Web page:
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Struggling schools ordered to become academies still waiting for sponsors

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Schools are still waiting to be appointed with a sponsor just weeks before they are due to convert into academies – sparking a warning over the lack of suitable sponsors with hundreds of coasting schools set to be revealed.

Latest government figures, released last week, show that eight schools set to become sponsored academies in the next few months are still yet to find a sponsor.

One of those schools, Birches Head Academy, in Stoke, is supposed to convert in just over two weeks’ time, with another four schools due to become academies in October.

But the government’s apparent failure to find a suitable sponsor means local authorities will have to continue overseeing schools until one is found.

The findings have sparked a warning over the number of good sponsors ready to take over challenging schools – with hundreds of schools this year set to be labelled coasting and eligible for conversion, putting more pressure on finding suitable sponsors.Nansi-ellis

Nansi Ellis (pictured left), assistant general secretary for policy at the Association of Teachers and Lecturers, said: “Ministers seem to believe that, magically, there will be enough high quality multi-academy trusts (MATs) to support the thousands of schools which they will force to become academies.”

The Department for Education (DfE) released the full definition of how it will judge coasting schools last week. If schools fall below set threshold measures for three years running they will be eligible for government intervention and possible academisation.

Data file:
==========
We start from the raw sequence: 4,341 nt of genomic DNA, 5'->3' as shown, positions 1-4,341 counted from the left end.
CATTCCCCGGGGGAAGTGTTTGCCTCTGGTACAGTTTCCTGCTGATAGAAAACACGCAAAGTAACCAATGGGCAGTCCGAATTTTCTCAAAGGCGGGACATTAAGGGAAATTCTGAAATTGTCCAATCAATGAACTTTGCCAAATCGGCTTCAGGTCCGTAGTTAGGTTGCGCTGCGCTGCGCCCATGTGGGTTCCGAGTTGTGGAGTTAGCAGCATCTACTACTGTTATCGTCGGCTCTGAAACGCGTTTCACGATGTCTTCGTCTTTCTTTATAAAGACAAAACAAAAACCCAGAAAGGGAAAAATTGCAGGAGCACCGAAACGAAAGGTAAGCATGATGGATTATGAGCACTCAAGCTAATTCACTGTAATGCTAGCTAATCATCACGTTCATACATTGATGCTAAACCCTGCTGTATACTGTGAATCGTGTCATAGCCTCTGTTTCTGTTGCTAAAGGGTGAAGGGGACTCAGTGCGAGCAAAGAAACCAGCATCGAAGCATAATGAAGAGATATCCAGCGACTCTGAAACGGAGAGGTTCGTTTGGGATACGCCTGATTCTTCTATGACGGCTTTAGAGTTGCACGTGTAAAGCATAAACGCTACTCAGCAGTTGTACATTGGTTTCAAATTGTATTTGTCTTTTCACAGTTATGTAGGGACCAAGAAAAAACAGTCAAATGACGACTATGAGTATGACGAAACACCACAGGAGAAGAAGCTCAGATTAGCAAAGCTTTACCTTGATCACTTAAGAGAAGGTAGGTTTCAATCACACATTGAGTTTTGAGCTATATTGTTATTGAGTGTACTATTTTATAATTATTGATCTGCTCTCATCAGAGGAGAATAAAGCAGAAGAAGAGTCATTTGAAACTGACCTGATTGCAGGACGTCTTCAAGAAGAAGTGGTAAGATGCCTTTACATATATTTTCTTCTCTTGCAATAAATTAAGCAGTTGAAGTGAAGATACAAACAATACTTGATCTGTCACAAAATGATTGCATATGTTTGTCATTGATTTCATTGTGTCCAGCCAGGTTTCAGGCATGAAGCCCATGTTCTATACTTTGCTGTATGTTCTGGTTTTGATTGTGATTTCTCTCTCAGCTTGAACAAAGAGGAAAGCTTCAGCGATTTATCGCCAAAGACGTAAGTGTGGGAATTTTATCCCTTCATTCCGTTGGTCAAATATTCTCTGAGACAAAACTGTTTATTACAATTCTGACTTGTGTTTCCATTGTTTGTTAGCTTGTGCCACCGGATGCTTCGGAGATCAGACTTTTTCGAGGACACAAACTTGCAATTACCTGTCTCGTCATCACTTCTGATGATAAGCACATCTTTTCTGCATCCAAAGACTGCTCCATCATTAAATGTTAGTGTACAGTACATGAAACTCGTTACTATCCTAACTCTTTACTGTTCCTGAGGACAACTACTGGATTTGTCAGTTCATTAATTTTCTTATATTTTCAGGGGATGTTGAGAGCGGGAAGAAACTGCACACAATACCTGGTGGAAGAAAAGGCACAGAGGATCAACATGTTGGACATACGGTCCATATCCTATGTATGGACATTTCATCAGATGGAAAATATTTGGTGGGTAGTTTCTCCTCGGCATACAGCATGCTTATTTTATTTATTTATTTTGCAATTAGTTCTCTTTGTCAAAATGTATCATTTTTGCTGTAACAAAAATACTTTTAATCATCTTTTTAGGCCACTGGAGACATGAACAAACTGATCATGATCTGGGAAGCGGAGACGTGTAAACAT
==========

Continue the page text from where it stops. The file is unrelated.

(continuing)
Government officials have previously stated this could affect hundreds of schools, although earlier data analysis suggested thousands could fall under the definition.

Schools Week understands that schools identified as coasting will be told in September, with results due to be published in the performance tables released later in the academic year. For primaries, this is expected in mid-December, and in January for secondaries.

In total, there are ten schools that have been set a conversion date but are yet to have a sponsor. Six of those are faith schools, so will be expected to a join church-led trusts.

The most pressing is Birches Head, in Stoke, which is set to convert on September 1. Schools Week has previously revealed that a nearby Ofsted outstanding school had stepped away from taking over Birches Head because of its hefty PFI contract, despite the council offering it a £1.5 million sweetener to become sponsor.

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Schools Week understands the school has been told it can “look around” for a sponsor, and the conversion date will be pushed back.